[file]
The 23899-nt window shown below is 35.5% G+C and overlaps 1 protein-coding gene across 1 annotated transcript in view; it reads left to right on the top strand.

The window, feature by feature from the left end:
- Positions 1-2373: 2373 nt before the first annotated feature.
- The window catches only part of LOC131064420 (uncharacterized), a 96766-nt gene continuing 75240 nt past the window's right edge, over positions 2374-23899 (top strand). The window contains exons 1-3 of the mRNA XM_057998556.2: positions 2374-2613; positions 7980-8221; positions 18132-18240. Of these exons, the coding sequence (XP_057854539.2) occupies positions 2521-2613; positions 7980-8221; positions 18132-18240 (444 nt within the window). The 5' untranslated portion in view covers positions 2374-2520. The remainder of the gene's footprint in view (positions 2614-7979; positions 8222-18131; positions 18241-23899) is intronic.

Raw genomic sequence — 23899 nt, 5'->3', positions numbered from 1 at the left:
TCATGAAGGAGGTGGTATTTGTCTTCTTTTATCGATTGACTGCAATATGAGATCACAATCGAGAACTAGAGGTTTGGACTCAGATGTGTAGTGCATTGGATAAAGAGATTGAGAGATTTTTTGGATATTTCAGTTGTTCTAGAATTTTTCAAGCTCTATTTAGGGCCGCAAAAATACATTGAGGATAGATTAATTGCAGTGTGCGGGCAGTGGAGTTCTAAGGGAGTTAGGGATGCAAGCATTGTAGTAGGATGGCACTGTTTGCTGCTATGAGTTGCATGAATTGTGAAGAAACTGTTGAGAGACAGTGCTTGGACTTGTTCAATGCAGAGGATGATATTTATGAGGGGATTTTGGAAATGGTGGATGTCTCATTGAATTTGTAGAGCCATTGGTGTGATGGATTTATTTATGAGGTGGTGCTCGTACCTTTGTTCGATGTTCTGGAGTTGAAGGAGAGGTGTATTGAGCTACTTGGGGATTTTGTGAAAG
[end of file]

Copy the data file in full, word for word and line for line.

The 23899-nt window shown below is 35.5% G+C and overlaps 1 protein-coding gene across 1 annotated transcript in view; it reads left to right on the top strand.

The window, feature by feature from the left end:
- Positions 1-2373: 2373 nt before the first annotated feature.
- The window catches only part of LOC131064420 (uncharacterized), a 96766-nt gene continuing 75240 nt past the window's right edge, over positions 2374-23899 (top strand). The window contains exons 1-3 of the mRNA XM_057998556.2: positions 2374-2613; positions 7980-8221; positions 18132-18240. Of these exons, the coding sequence (XP_057854539.2) occupies positions 2521-2613; positions 7980-8221; positions 18132-18240 (444 nt within the window). The 5' untranslated portion in view covers positions 2374-2520. The remainder of the gene's footprint in view (positions 2614-7979; positions 8222-18131; positions 18241-23899) is intronic.

Raw genomic sequence — 23899 nt, 5'->3', positions numbered from 1 at the left:
TCATGAAGGAGGTGGTATTTGTCTTCTTTTATCGATTGACTGCAATATGAGATCACAATCGAGAACTAGAGGTTTGGACTCAGATGTGTAGTGCATTGGATAAAGAGATTGAGAGATTTTTTGGATATTTCAGTTGTTCTAGAATTTTTCAAGCTCTATTTAGGGCCGCAAAAATACATTGAGGATAGATTAATTGCAGTGTGCGGGCAGTGGAGTTCTAAGGGAGTTAGGGATGCAAGCATTGTAGTAGGATGGCACTGTTTGCTGCTATGAGTTGCATGAATTGTGAAGAAACTGTTGAGAGACAGTGCTTGGACTTGTTCAATGCAGAGGATGATATTTATGAGGGGATTTTGGAAATGGTGGATGTCTCATTGAATTTGTAGAGCCATTGGTGTGATGGATTTATTTATGAGGTGGTGCTCGTACCTTTGTTCGATGTTCTGGAGTTGAAGGAGAGGTGTATTGAGCTACTTGGGGATTTTGTGAAAG